Create a User Note-Keeping Utility For Your Site With IndexedDB: Part 2

In this series we are using the IndexedDB API to create a basic note-keeping utility within a Web page. In the first part of the series we setup the HTML5 page elements and started IndexedDB processing by attempting to open the database. In this part we will be working on creating the object store, which is how we define the structure of the note database. In the final two parts of the series we will handle inserting, deleting and querying notes. This is part 2 in a series of 4 tutorials:

  1. Setup and opening the note database
  2. Creating the object store
  3. Adding and deleting notes
  4. Querying and presenting notes

Handle Upgrades

If you look back at the code we used last time to attempt opening the database, you will see that we included a version number along with the database name. If the database does not exist yet, or if the version number is greater than the existing version, the “onupgradeneeded” method will fire. In this method, we will specify the database structure and it will be created on first run.

The “onupgradeneeded” method is an issue on Chrome browsers at the time of writing. Unfortunately Chrome is still supporting the older “setVersion” method instead. Hopefully future editions of the browser will add support for the most recent standards.

In your page script section, inside the “init” method, after the “onsuccess” handler function we created last time, add the upgrade method as follows:

	//if upgrading - this is where we specify the structure
noteRequest.onupgradeneeded = function(event) { 


Notice that the method uses the request object we created and used last time. Inside this method we will specify the structure of the database.

Create the Object Store

In the new upgrade method, first retrieve a reference to the database as follows:

	//get the database
noteDB =;

This is the database variable we declared last time. Now use it to define the database structure:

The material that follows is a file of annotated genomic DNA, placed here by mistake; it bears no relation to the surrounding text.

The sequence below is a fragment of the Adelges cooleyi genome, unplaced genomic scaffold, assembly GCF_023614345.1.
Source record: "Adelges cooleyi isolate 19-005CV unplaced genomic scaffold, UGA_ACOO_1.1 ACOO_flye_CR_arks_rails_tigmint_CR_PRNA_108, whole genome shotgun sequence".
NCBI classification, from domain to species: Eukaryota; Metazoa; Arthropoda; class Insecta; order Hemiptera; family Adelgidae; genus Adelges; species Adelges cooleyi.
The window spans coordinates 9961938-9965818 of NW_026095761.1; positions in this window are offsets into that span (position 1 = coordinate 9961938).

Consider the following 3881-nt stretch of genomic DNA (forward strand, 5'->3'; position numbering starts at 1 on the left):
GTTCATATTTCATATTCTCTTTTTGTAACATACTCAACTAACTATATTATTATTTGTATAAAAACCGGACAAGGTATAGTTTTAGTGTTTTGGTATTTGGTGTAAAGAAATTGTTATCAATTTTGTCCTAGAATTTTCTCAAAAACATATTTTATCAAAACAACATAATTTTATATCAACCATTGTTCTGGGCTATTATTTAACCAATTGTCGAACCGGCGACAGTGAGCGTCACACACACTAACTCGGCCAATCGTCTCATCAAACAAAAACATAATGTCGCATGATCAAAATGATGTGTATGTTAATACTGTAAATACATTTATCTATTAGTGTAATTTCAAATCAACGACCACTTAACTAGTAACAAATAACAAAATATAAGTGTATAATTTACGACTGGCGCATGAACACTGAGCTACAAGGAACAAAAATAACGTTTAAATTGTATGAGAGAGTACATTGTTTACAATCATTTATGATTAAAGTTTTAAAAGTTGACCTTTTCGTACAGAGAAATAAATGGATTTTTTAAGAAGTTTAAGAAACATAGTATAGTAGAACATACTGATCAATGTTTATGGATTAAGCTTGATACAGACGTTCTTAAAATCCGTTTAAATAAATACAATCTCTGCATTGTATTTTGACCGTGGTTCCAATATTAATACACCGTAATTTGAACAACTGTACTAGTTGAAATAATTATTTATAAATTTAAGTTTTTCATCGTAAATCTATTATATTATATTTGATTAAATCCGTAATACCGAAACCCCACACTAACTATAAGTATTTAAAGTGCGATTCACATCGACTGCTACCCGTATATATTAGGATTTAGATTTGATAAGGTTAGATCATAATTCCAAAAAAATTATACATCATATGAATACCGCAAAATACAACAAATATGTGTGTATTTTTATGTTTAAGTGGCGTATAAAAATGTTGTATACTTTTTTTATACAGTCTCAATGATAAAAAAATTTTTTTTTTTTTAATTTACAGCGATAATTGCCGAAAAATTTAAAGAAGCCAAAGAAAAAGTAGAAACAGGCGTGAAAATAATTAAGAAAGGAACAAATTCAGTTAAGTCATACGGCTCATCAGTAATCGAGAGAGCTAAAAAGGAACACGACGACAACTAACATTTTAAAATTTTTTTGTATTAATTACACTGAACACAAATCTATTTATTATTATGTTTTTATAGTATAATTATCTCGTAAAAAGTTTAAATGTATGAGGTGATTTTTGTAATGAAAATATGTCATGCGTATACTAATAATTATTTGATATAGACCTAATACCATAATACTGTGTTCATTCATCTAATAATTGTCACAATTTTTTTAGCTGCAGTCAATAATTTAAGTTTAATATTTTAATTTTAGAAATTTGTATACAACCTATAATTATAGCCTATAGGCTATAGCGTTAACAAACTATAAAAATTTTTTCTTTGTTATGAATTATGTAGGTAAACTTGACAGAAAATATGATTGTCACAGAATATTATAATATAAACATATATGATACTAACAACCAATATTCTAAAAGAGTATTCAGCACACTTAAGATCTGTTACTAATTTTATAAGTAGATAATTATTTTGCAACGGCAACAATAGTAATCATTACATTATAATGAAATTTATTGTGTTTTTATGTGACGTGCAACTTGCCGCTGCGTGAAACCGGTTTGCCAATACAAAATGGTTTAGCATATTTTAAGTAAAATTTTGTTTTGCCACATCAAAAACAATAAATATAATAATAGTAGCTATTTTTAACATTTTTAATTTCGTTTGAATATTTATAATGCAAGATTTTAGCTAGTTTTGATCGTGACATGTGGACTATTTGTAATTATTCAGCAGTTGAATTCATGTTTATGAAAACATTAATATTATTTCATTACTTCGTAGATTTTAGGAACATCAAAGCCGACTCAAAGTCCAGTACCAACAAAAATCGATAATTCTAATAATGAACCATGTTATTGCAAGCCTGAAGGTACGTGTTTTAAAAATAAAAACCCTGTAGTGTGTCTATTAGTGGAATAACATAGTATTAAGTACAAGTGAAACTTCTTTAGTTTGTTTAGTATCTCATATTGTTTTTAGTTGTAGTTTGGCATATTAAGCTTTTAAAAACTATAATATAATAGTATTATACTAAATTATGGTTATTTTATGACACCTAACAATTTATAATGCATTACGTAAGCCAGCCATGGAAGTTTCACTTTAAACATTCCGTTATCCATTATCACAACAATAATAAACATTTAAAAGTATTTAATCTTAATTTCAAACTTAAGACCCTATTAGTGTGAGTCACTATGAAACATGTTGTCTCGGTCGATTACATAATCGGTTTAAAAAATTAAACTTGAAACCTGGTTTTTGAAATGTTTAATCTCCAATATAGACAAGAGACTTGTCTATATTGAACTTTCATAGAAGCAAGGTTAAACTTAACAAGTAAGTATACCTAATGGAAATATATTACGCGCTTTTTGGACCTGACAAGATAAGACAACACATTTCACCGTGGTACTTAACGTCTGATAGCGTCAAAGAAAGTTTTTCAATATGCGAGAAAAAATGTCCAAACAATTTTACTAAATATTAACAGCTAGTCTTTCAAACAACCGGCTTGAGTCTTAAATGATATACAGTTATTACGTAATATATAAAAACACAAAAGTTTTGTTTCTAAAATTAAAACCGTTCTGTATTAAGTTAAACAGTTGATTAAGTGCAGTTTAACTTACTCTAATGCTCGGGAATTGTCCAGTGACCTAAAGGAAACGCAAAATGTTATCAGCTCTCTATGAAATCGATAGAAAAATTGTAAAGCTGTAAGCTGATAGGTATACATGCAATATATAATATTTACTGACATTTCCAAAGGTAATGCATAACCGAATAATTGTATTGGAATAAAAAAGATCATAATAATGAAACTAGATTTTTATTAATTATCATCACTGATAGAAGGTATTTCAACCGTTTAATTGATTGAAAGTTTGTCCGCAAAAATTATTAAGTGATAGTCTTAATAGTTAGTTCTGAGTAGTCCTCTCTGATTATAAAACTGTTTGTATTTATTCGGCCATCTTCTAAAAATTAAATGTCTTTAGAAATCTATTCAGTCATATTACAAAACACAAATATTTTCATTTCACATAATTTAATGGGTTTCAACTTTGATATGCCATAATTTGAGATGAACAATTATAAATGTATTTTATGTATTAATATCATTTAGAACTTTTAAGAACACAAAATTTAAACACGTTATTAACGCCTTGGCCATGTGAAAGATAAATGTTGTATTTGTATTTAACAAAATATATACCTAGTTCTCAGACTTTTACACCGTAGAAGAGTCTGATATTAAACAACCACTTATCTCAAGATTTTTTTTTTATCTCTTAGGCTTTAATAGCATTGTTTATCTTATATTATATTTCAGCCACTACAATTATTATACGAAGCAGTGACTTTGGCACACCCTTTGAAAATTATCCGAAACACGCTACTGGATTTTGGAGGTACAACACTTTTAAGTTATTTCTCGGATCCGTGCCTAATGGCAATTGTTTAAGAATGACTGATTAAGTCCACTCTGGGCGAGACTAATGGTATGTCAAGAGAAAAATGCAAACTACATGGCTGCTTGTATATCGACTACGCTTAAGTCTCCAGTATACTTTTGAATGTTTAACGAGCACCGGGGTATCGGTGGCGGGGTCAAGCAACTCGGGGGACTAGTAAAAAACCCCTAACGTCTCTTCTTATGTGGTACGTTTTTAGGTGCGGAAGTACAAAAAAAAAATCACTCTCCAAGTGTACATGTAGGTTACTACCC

//create the object store
var noteObjectStore = noteDB.createObjectStore("notes", { keyPath: "noteID", autoIncrement: true });

Take a moment to look over this code as understanding it is vital. The first parameter to the “createObjectStore” method is the name you want to use for the data store. Next are the optional parameters, of which we are using two – a key path and a key generator.

IndexedDB stores data in key value pairs. When you create a new object store, you can use either a key path or a key generator, or neither, or both. In this case we are using a key path defined by name and a key generator defined as auto-incrementing. This means that the data store must contain a JavaScript object to represent each user note. The key path is stored as a property within each note object, containing the auto-incremented number generated by the key generator, making each object in the data store unique. You can also choose to make any object property you are using unique with an index, which we will cover below.

When this line executes, supporting browsers should create a store with the specified properties. However, we have not indicated anything yet about the content of items in the note store.

Create Indices

The note database is going to store the time, text content and unique ID for each note. We are going to create an index for the time and text content, although this is not strictly necessary. Creating an index for a database record attribute allows you to search on the values stored for those attributes if you wish to do so. After the line in which we created the object store, add the following:

	//create indices in case we want to search on these
noteObjectStore.createIndex("when", "when", { unique: false });
noteObjectStore.createIndex("text", "text", { unique: false });

The first line creates an index for the time property of each note and the second for the text content. The parameters represent the index name, key path name and an array of optional parameters. We don’t need the notes to have unique times or content values, so we set the unique constraint to false.

Without an index, you would only be able to look up database items based on the auto-incremented ID key – with these indices, you will be able to query based on the values held for a note’s date and text content. You can also use the index to enforce constraints such as uniqueness, as above. However, you do not need to create indices for your data store so you can omit these two lines of code if you prefer.


That’s all for this part of the series. We have now implemented creating the object store for our user notes and have completed the “init” method. Next time we will add methods to insert and delete notes, before ultimately presenting the notes within the Web page in the final part. If you want to experiment further with IndexedDB for future projects, there are lots of options you can explore for the steps we have carried out in this tutorial, particularly with the structure of the database as well as the keys used within it.

Sue Smith works as a Web/ software developer and technical writer based in the UK: see for details. Sue has written for various clients including Smashing Magazine and Mobiletuts+. She also does a little Android development and some comedy writing. More articles by Sue Smith
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